Fannie Mae & Freddie Mac grant mortgage assistance options to aid those affected by California wildfires.
Fannie Mae & Freddie Mac grant mortgage assistance options to aid those affected by California wildfires.August 18th, 2018 by Allister Remigio
August 10, 2018
Mortgage financing giants Fannie Mae and Freddie Mac announced that homeowners affected by the record-breaking wildfires across California may be eligible to stop making mortgage payments for up to 12 months.
Borrowers living in Federal Emergency Management Agency-declared disaster areas are eligible for up to 12 months of forbearance with their mortgage. The government-sponsored enterprises will also waive assessments of penalties or late fees against borrowers with damaged homes and will not report delinquencies during that time. The GSEs are urging lenders to consider borrowers who work in eligible disaster areas but who may have homes in unaffected areas to also be able to receive some of the standard relief policies, like forbearance or mortgage modifications.
Lenders are authorized to suspend or reduce a homeowner’s mortgage payments immediately for up to 90 days without any contact from homeowners who they believe have been affected by the disaster.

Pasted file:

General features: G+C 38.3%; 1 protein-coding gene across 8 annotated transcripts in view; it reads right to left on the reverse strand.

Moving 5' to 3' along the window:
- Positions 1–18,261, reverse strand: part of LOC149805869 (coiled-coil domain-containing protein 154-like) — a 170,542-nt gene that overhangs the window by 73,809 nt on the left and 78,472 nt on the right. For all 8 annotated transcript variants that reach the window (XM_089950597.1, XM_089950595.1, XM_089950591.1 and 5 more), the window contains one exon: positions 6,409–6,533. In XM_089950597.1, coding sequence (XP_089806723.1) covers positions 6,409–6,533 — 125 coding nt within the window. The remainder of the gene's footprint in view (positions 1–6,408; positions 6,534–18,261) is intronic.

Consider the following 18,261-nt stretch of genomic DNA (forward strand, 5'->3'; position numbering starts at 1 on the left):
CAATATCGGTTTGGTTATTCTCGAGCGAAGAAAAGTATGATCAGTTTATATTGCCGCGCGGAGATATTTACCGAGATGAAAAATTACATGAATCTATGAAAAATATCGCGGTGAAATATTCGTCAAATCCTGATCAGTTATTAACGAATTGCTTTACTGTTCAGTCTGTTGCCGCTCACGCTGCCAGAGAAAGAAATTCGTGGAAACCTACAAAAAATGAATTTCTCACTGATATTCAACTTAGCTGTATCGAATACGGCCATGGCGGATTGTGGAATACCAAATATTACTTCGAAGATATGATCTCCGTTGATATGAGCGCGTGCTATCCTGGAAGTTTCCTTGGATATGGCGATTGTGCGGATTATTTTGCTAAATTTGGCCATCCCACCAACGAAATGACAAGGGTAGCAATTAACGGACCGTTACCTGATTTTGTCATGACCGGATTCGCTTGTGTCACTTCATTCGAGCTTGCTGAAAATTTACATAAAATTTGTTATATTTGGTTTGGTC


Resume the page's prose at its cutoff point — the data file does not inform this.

“Our thoughts are with the families and communities impacted by the devastating California wildfires,” says Carlos Perez, a senior vice president at Fannie Mae. “Fannie Mae and our servicing partners are focused on ensuring mortgage assistance is available during this challenging time. We urge everyone in the area to be safe, and we encourage homeowners affected by the fires to contact their mortgage servicer for assistance as soon as possible.”
California is facing an outbreak of about 16 wildfires that span across the state. More than 4,000 firefighters are trying to fight the blazes, which have destroyed thousands of homes and continue to threaten thousands more. In Southern California, 20,000 residents were forced to evacuate. The largest fire in California’s history is the Mendocino Complex Fire, which has scorched more than 305,152 acres in Northern California as of Thursday night.
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